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May 20, 2011

This chap book may be read as a latecomer’s response to a world that has changed and is changing so rapidly, that the beard, if the author were able to grow a beard, is down to the ankles and the eyelids weigh a ton while taking stock of the sense of over-saturation, divided attention and other totalitarian lite phenomena that make up the day’s mental work, courtesy of all of these new electronic gadgets and media outlets begging to be analyzed–oh, let’s say “dissected”, as if they really were biological agents)– by critics of capitalism and consumer society. At this point, the anxiety felt from all of this is too strong for that kind of criticism to be warranted, especially before performing mimesis with and of the words, images, sounds and effects we share in these physical and virtual spaces.

This chap book contains poems mostly written from Spring to Fall of 2010, first in a foreign country (Honduras) and then in this newly reacquainted one (USA). Coming back produced estrangement. It is now impossible to forget how apparently self alienated and mentally ill half of the US population (including myself) seems to be and that’s not even referring to the half of the population who votes for a certain political party (the one with all the contempt for minority groups and working people). I have tried to transfigure and sometimes negotiate with the voices and entities that represent this makeshift would-be-maybe-actual milieu. It is more or less a confrontation. I’ve tried to do it without “judgment”. If I am not laying out a poetics, I am also not trying to be polemical. I am suggesting a narrative arch to the following pages.

This chap book relies playfully on the old serious insight that all language is potentially political, that the forms of cultural expression at our disposal which are utilized the most, encompassing all the things mentioned in the first paragraph, exploit the general ignorance of that insight as they dominate our discourse like a catchy and vacuous high school trend. Seeing that embracing pop culture has been treated like an academic rite of passage within the Liberal Arts for the past 20 years or so I suspect that many in creative writing MFA programs and other well networked poets would find these statements of mine to be pretty antiquated. And yet how I am like Peter Pan shows up in the pages here and there (it’s worth noting that IF these folks in writing programs and the larger poetry and fiction community were my sole audience, writing this preface would feel very obscene and never occur).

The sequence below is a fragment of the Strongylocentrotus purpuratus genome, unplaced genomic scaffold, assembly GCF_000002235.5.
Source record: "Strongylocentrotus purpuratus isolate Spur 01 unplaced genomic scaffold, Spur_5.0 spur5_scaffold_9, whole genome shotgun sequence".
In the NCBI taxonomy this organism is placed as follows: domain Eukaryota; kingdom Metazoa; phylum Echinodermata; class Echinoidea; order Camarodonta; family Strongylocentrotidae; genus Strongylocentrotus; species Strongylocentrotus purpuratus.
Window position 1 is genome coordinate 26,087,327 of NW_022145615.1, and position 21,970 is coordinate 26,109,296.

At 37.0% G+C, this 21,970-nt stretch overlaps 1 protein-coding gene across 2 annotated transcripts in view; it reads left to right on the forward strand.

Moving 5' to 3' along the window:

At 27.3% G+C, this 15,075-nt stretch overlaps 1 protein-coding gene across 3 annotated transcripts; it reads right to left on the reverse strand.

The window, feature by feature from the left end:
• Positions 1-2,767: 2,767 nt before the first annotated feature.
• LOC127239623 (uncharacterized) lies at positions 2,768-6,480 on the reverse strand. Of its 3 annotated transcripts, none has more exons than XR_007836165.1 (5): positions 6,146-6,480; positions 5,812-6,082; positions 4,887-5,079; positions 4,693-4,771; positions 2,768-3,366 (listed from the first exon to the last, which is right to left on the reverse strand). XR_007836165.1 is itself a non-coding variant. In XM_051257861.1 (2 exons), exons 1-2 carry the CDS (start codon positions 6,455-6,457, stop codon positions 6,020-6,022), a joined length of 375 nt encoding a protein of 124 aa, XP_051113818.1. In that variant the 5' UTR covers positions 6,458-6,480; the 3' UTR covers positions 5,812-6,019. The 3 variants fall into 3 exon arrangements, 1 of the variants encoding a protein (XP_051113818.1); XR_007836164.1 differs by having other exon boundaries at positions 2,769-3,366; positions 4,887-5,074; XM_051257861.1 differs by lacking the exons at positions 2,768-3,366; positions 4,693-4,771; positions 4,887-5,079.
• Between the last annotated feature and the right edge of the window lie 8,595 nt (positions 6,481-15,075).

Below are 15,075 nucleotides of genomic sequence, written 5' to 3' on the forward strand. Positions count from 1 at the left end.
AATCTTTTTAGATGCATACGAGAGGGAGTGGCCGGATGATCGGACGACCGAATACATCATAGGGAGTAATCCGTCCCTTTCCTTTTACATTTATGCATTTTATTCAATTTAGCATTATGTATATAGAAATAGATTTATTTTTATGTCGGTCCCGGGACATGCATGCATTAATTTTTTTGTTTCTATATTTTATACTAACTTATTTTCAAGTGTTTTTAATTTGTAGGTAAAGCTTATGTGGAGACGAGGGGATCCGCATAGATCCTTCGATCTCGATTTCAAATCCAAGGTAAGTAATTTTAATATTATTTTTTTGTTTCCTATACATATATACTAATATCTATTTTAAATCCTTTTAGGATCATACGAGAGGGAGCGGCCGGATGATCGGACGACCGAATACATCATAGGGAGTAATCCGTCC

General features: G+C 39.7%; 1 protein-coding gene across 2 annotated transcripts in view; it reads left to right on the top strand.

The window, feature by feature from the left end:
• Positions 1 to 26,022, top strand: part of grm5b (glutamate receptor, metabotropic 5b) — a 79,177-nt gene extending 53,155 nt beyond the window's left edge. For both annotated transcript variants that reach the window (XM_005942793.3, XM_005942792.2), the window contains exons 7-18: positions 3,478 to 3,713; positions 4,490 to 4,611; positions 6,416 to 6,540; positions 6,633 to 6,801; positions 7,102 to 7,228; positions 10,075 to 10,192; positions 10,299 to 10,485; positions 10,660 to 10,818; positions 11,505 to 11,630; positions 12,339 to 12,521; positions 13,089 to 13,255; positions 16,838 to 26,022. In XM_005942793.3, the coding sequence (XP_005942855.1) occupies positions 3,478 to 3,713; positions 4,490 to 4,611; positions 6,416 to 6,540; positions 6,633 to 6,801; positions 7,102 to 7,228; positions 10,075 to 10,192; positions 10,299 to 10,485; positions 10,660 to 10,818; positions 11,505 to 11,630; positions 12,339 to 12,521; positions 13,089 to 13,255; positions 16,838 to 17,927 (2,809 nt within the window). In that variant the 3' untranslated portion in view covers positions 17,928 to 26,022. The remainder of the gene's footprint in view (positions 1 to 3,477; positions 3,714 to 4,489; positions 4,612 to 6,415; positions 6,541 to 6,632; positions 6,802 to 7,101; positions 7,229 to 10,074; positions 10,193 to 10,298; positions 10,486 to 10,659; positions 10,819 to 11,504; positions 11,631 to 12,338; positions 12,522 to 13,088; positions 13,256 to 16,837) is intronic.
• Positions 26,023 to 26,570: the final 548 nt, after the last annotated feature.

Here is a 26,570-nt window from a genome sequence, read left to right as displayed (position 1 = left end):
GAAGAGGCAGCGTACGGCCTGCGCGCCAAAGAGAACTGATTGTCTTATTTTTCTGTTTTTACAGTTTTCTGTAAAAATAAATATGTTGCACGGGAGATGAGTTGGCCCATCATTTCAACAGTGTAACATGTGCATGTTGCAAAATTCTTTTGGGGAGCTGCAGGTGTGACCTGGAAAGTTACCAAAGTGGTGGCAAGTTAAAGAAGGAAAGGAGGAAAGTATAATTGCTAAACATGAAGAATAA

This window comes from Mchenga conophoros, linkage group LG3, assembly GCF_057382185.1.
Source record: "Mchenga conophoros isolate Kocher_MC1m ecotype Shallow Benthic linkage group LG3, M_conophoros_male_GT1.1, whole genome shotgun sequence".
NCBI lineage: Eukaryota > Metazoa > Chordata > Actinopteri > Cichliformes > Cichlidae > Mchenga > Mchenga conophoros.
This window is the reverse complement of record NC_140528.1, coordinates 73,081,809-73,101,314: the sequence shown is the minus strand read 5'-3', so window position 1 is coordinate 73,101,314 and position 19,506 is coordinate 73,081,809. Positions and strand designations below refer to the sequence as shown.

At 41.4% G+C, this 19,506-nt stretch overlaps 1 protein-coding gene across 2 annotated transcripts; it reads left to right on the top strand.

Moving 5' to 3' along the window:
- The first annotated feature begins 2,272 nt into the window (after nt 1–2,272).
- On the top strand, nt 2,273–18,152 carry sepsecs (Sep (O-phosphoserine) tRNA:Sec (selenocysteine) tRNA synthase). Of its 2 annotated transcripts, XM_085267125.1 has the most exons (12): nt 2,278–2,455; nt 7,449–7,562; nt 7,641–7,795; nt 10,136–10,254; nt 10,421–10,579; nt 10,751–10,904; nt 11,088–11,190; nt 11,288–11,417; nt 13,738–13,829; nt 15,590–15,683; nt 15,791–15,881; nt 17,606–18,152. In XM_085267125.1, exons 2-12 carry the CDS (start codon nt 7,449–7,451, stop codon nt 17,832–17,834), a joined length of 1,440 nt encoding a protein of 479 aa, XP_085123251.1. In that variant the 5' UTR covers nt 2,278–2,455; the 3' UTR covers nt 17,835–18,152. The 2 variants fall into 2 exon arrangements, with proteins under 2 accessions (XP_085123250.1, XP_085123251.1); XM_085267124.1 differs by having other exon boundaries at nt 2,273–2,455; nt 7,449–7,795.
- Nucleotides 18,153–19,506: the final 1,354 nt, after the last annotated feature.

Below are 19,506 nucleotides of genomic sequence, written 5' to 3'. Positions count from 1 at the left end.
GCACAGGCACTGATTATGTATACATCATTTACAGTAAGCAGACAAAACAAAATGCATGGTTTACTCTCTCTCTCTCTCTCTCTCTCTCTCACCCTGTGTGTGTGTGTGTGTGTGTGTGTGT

This chap book relies often on ambiguous lines, relatively conventional syntax, innocent and attempted original metaphors, occasional monosyllabic enjambments (to undercut preceding lyricism) and cheap puns. If there is anything worth mentioning, as far as a poetics is concerned, is that I still have very little trained grasp of the musicality in poetry, and that the connections I feel to certain literary traditions are still in infancy and go beyond poetry and literature. There are potential diasporas being delineated in my mind all of the time, of peoples (their sensibilities/aesthetic and cultural values) who scatter or are perceived as scattered, invisible to the barkers and passive consumers of the multiple mainstreams of cultural life.

This chap book is dedicated to certain kindred spirits who have experienced wary and sometimes enthusiastic ambivalence towards this aforementioned milieu; I hope this rationalization away of aesthetic coherence – for the following pages do not represent a coherent aesthetic– is the last one requiring the acknowledgment of such spirits ( I support the smashing of mirrors when at all possible). On the other hand the treating of this long moment of alienation in my aesthetic values as a history of a people’s exodus, exile, repression, liberation, etc. may betray something quite original (my confidence stems from living in a biological anomaly. Trust me). I also hope that no matter what caresses of or insults to the attention span you endure in reading this, you find enjoyment in thoughts and words. Thank you. And let’s get to some sense-making.


From → Poetics, Poetry

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